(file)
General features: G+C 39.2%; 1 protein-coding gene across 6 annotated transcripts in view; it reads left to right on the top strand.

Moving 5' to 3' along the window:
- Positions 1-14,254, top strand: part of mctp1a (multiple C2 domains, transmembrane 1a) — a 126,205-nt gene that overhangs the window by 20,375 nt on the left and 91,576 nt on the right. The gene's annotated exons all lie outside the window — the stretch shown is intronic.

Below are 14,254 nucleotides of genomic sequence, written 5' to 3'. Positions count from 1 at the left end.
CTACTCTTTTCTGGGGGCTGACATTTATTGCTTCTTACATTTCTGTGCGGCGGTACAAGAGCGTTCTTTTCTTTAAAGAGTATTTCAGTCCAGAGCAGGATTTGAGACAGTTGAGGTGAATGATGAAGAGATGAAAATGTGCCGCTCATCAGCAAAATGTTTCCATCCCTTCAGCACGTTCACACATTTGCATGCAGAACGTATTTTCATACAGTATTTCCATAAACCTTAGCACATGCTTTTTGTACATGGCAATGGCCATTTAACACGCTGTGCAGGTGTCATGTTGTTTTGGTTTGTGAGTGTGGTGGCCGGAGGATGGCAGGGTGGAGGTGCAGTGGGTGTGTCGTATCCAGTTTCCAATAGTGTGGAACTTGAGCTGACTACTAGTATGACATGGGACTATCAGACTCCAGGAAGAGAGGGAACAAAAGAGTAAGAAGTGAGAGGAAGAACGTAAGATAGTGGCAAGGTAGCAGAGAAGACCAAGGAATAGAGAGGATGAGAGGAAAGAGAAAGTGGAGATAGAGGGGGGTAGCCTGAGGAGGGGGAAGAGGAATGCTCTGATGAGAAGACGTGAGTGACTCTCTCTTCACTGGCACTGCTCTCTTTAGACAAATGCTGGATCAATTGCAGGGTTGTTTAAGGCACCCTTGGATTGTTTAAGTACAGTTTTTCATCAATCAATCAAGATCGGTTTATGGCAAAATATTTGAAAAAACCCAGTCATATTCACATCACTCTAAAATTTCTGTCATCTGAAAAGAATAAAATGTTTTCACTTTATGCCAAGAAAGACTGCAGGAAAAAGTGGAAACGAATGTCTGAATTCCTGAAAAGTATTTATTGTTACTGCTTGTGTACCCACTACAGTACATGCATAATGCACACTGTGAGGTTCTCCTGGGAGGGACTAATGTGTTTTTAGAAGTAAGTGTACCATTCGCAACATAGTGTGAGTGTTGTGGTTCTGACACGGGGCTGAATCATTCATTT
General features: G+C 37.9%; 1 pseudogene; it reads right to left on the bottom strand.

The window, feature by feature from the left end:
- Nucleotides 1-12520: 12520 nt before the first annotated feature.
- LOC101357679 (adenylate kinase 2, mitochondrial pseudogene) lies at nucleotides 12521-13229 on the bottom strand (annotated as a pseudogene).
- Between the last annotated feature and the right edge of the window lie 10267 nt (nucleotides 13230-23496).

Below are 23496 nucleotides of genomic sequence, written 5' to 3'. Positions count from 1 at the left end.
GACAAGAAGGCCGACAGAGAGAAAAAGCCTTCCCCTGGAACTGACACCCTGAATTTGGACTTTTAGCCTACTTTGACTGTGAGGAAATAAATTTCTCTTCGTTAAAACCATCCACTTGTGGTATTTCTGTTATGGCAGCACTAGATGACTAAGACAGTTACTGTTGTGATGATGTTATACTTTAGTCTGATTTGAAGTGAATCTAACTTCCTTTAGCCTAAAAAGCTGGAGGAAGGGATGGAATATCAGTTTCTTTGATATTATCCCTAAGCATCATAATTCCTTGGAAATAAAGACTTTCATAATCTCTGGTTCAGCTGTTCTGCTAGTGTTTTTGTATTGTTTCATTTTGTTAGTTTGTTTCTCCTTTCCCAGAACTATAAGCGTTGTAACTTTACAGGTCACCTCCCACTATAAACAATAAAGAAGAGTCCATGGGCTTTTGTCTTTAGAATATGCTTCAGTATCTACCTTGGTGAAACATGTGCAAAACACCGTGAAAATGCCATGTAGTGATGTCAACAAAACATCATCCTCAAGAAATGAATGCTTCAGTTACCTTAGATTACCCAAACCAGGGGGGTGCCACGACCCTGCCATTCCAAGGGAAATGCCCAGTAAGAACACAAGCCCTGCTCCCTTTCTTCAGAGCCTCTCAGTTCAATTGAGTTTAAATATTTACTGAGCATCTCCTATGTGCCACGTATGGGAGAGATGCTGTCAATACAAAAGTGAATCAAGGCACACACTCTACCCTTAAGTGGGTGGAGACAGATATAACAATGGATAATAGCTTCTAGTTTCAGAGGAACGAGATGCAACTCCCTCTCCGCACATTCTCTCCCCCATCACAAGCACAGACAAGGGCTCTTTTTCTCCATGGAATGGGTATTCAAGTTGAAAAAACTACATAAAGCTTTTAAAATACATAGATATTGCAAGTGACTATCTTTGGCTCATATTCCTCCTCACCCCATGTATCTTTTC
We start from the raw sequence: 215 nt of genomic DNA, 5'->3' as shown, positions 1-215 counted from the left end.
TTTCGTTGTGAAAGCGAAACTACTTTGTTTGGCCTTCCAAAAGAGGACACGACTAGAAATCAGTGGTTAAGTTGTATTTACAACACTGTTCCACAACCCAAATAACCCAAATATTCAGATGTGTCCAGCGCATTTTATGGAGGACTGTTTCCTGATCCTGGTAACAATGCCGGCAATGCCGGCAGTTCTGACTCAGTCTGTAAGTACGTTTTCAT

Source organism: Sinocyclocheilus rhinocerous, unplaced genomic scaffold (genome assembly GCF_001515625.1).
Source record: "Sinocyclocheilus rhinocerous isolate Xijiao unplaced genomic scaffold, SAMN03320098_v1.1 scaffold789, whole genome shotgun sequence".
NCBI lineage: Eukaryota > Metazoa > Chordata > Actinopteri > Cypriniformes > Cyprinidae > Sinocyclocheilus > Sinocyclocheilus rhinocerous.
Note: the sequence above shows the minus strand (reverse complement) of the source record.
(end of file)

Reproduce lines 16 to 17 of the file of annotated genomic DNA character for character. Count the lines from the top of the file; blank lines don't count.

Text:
Source record: "Sinocyclocheilus rhinocerous isolate Xijiao unplaced genomic scaffold, SAMN03320098_v1.1 scaffold789, whole genome shotgun sequence".
NCBI lineage: Eukaryota > Metazoa > Chordata > Actinopteri > Cypriniformes > Cyprinidae > Sinocyclocheilus > Sinocyclocheilus rhinocerous.